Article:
Monday, 3 December 2018

New Zealand whales: Why are so many getting stranded?

By Gareth EvansBBC News

30 November 2018

The pictures are striking: dozens of whales lie stranded on an idyllic beach in a remote part of New Zealand.

The group were found by a walker on Stewart Island earlier this week. And just a few days later, a further 51 pilot whales died after becoming stranded on a beach on the Chatham Islands.

While whale strandings are not uncommon, they usually involve just a single animal rather than a whole group. The recent flurry of mass strandings has brought a renewed focus on the mysterious, and rare, phenomenon.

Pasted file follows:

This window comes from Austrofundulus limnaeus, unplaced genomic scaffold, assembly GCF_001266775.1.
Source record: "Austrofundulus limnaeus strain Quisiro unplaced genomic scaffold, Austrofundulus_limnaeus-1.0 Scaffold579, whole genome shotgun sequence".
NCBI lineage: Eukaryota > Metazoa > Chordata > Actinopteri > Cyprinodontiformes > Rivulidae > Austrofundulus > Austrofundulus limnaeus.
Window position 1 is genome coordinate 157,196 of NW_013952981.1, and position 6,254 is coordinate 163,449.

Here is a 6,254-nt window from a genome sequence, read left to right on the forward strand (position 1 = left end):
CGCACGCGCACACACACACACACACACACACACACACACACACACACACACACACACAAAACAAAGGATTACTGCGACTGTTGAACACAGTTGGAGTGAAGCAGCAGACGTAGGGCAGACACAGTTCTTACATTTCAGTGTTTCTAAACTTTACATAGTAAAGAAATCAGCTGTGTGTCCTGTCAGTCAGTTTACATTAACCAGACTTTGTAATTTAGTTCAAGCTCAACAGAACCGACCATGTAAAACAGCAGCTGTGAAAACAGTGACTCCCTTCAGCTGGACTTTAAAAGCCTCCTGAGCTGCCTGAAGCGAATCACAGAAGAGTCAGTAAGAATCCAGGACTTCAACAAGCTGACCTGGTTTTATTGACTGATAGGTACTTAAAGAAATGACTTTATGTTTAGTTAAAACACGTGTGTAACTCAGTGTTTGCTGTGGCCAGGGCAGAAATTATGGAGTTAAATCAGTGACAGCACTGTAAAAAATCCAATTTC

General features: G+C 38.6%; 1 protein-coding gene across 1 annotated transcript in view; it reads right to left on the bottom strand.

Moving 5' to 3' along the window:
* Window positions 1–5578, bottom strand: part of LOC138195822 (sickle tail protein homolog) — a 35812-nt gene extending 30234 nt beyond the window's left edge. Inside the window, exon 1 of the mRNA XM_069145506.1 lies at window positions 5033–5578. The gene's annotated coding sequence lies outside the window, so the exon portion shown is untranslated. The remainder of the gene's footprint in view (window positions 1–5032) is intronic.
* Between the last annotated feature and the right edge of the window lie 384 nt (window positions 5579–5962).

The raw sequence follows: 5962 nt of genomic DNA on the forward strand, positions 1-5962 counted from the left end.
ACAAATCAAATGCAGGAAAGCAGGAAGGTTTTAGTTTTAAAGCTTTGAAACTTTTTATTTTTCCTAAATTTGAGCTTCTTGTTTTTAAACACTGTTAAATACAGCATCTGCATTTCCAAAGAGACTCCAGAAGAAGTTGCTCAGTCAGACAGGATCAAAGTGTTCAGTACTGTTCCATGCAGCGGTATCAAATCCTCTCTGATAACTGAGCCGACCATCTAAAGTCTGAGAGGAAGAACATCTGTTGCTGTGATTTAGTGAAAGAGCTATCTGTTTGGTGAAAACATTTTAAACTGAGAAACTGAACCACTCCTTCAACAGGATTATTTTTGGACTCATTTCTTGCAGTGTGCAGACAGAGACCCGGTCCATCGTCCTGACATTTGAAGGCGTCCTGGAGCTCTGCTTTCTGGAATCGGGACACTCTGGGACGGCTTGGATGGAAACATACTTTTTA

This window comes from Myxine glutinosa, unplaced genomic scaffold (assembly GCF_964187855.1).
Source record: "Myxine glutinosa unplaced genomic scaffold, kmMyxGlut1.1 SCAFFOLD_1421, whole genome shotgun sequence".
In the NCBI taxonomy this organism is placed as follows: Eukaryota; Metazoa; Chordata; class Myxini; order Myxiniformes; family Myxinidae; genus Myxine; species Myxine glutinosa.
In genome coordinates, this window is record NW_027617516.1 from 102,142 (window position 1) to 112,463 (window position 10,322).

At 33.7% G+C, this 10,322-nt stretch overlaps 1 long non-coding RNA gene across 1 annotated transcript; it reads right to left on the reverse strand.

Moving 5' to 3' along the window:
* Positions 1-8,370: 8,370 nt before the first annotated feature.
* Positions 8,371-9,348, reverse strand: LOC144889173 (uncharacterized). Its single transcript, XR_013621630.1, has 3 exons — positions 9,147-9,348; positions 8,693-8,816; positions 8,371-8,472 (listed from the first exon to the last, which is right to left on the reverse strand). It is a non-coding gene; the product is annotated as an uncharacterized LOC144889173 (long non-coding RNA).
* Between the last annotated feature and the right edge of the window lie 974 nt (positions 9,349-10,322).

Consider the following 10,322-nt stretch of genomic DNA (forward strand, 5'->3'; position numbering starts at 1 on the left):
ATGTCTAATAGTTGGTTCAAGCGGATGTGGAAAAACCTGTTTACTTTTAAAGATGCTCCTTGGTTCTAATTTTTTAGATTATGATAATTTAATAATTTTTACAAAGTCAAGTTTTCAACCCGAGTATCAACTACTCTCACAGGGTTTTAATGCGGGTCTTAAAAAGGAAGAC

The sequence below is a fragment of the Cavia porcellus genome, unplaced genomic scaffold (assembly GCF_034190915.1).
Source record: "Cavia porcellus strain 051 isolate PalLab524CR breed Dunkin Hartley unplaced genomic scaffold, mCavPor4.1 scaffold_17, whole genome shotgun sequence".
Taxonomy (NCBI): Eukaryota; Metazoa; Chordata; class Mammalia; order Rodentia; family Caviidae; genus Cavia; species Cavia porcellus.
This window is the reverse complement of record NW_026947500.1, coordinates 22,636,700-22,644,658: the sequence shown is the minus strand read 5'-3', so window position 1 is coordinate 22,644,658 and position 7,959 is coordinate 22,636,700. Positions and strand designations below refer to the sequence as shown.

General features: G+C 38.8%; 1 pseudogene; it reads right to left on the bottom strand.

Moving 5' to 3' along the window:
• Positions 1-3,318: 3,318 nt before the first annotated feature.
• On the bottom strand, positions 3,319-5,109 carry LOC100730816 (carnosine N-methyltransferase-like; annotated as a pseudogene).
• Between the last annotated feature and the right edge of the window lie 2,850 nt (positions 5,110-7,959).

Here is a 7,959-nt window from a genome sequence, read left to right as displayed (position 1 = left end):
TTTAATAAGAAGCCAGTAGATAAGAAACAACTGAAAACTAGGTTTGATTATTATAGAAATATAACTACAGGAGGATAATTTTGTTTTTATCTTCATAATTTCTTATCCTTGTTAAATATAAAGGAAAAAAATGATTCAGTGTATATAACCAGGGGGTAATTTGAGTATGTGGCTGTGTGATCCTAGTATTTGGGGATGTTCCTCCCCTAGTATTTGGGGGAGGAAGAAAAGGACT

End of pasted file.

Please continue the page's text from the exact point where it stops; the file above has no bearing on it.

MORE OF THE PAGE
So why does it happen? While the exact reasons remain unclear, experts say many different factors could play a part.
Sickness and injury

"Quite often animals that turn up on a beach are getting exhausted, they're malnourished, or they haven't eaten because they're ill," says Dr Simon Ingram, a Professor of Marine Conservation at the University of Plymouth.

"They can be in the final stages of being ill or die at sea and end up getting washed up on a beach," he adds.

But Dr Ingram says that sickness or injury mainly plays a part when a single animal is found stranded.

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